The dream that faded

1992. The year that lives long in the memory of Maidstone United supporters, the last time a club resigned from the Football League until Bury took the title last season. Over this lockdown period I’ve recalled my time as a Maidstone Utd fan, London Road was the first ground I saw competitive football and started the love for non-league football.

That particular love affair ended when the club went under and The Hive and Barnet FC now hold my gaze. But what happened to the club and why did it go under? With the help of various publication’s I kept as a youngster and also scrapbooks which are now around 28 years old, I’ve had a look through to remind myself of some of the details surrounding that time.

If you’ve read the other recent blog’s, you’ll know the story so I’ll keep this part brief. 1988, the Stones sell up and move to Dartford, 1989 promotion to the promised land of the Football League, 1992 Maidstone Utd resign from the league and disappear from the football fabric.

 You can point to a number of reasons why the Stones ended up in this situation, the move away from Maidstone, the failed planning application, money haemorrhaged residing in Dartford, the sheer bloody mindedness of chairman Jim Thompson to get the club into the Football League, so we’ll take a look at each of these reasons and you can make your mind up.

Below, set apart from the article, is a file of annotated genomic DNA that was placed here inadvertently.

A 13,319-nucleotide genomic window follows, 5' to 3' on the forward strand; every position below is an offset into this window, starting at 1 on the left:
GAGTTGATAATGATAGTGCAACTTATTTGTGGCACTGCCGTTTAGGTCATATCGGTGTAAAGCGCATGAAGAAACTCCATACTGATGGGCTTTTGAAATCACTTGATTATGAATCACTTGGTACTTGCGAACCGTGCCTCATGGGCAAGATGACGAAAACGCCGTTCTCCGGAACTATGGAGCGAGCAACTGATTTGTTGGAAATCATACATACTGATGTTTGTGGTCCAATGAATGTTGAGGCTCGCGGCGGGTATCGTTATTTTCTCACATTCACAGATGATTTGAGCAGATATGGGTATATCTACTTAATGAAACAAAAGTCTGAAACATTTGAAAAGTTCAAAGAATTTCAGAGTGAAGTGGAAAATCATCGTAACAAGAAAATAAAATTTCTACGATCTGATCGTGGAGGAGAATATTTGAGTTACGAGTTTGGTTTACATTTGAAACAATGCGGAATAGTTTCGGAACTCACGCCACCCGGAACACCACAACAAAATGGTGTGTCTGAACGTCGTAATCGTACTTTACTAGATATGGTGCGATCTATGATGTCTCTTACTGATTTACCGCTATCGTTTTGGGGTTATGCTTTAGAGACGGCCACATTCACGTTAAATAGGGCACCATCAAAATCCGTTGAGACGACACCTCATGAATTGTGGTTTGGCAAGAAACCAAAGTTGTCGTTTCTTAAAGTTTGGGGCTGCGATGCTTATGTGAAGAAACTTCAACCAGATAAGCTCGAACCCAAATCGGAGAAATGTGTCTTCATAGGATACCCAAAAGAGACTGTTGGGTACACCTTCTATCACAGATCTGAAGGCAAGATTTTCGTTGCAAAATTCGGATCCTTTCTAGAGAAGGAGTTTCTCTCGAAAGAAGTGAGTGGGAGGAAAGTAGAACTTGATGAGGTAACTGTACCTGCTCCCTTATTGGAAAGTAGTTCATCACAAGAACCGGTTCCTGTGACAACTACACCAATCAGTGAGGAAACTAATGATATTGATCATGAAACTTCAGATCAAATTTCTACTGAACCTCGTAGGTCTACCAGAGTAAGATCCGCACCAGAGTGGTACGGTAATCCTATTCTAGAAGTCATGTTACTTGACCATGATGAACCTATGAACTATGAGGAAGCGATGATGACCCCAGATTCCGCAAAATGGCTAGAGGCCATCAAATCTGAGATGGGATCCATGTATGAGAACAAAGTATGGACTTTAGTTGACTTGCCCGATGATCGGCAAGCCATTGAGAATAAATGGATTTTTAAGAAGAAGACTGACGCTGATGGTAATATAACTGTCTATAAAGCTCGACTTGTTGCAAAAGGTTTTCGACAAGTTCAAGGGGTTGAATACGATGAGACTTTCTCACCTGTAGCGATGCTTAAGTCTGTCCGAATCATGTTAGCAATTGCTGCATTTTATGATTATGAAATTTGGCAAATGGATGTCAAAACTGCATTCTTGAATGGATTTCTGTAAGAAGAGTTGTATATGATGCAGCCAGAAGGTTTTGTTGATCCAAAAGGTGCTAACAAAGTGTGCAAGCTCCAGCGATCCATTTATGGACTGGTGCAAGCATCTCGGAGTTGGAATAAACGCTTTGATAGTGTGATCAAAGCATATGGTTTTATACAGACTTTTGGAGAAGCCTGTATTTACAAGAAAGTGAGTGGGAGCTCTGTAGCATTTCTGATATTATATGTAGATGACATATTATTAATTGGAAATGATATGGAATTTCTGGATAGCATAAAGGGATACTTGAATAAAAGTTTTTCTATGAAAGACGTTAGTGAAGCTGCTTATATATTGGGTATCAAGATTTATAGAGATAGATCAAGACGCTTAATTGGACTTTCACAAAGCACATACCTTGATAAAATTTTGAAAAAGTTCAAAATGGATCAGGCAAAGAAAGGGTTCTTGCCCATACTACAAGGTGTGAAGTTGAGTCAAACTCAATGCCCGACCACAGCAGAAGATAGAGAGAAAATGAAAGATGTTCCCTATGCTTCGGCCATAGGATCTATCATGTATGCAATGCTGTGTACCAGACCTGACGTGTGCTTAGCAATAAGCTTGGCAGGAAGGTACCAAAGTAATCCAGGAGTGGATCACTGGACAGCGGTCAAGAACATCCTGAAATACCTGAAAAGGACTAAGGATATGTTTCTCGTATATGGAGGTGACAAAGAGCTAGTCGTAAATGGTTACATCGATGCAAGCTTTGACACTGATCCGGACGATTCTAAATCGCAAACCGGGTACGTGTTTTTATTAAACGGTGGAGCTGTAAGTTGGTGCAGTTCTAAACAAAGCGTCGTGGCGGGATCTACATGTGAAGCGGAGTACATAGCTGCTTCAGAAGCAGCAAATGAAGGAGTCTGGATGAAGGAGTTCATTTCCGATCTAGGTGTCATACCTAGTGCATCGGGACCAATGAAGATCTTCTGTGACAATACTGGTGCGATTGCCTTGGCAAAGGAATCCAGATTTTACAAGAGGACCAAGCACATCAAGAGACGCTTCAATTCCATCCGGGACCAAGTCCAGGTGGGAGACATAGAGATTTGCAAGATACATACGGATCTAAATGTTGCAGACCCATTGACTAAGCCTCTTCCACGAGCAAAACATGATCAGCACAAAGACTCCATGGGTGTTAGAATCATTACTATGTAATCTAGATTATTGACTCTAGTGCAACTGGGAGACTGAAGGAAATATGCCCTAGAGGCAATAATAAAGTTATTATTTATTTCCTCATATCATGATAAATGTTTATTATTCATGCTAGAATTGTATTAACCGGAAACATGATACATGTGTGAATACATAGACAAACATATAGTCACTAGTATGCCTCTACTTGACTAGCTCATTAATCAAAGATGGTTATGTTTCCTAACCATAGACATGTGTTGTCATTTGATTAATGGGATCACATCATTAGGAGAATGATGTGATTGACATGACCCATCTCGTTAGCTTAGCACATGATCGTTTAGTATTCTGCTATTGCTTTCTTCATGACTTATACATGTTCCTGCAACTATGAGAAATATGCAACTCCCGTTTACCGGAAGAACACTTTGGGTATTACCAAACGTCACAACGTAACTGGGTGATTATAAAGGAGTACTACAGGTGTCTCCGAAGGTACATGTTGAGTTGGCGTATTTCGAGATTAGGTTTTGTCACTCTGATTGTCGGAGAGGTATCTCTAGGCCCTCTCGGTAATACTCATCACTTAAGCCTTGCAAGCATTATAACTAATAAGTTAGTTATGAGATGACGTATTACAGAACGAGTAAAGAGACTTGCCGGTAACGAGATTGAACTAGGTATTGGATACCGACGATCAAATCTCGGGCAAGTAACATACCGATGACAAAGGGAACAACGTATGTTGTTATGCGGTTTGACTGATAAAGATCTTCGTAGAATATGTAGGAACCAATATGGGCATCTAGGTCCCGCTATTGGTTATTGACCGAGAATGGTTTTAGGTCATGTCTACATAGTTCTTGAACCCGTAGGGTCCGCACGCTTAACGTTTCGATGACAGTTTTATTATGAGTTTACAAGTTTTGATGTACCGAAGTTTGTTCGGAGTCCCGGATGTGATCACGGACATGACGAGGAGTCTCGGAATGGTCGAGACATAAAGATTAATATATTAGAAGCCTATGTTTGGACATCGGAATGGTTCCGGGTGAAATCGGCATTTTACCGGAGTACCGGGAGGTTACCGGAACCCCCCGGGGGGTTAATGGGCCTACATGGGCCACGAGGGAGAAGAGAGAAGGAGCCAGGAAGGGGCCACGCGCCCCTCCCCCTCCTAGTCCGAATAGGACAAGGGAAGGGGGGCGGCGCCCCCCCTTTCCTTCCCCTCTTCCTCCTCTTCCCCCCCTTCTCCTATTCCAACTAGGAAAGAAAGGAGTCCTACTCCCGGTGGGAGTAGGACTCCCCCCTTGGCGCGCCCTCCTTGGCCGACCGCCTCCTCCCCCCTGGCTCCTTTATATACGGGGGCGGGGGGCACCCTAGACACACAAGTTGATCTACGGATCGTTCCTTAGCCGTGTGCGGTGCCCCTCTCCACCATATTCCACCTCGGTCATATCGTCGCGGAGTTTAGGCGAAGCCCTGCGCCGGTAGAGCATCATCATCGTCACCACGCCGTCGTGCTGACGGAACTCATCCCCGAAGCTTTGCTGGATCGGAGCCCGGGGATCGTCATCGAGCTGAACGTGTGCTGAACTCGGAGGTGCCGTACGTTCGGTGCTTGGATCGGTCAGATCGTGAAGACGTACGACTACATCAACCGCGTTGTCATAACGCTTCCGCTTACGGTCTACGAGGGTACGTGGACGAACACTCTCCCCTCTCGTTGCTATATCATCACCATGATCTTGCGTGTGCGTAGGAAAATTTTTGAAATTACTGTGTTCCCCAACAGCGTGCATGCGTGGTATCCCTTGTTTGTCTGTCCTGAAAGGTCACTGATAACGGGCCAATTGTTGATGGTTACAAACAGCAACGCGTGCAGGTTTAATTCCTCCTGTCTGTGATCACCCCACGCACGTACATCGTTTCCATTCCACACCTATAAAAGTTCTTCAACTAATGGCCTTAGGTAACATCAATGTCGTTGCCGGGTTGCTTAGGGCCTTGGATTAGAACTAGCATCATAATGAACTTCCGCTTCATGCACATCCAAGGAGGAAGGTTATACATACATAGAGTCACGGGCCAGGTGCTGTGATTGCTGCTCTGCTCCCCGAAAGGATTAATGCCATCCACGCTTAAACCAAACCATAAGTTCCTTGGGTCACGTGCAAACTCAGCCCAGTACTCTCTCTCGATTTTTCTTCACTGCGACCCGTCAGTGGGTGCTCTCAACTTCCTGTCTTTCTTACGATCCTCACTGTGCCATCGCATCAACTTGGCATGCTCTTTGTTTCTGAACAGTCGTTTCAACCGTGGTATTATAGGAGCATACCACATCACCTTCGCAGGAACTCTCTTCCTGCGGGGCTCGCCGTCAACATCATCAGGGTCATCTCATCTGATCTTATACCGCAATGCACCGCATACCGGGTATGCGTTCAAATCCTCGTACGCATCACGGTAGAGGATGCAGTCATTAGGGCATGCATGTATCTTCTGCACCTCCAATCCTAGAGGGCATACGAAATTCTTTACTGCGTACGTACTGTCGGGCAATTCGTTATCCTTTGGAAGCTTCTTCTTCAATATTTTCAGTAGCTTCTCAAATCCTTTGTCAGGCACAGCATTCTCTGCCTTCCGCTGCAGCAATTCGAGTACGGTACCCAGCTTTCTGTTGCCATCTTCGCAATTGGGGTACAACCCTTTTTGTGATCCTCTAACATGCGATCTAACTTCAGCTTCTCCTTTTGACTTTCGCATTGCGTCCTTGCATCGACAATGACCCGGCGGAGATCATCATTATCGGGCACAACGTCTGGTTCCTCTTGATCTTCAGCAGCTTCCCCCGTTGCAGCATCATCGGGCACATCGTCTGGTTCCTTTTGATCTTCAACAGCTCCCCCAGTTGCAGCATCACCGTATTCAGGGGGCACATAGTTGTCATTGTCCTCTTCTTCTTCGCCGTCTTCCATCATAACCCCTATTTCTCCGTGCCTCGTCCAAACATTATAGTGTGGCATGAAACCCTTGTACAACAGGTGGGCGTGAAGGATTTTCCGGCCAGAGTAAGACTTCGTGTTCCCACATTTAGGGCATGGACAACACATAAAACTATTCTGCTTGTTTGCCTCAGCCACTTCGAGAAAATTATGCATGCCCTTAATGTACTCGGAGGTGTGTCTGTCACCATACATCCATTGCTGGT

Moving away from your hometown and ultimately your ground is a hard ask to survive. Identity starts to suffer and easy to get forgotten about as there is no presence around to show you are still there. Thompson conceded that to realise his dream of league football, the ground had to be sold, a gamble for sure and one that looked to pay off with promotion within one year of moving 20 miles up the road. Indeed, London Road was in a poor state and there was no way it would have been able to get up to the standard required for the Football League the cost was far outside the reach of the club in the days before the money men moved into the game.

The move I would say was part of that Thompson mindset of being driven to get the side out of non-league, recruiting the best manager around at the time in John Still who then earmarked the talent he needed to add to what was already at the club to win promotion.

Unsurprisingly, the money raised from the sale of the London Road ground disappeared within four years, spent on players, on bringing Dartford’s Watling Street ground up to Football League standard, buying out leases on the old ground and money spent on the planning application to return home. In those days there wasn’t TV money for lower league clubs nor were there the extensive sponsorship or hospitality opportunities we see today, not that Watling Street was equipped to host any of that. Money only goes so far and with support dwindling on the terraces as time went on the main source of income was drying up all too quick.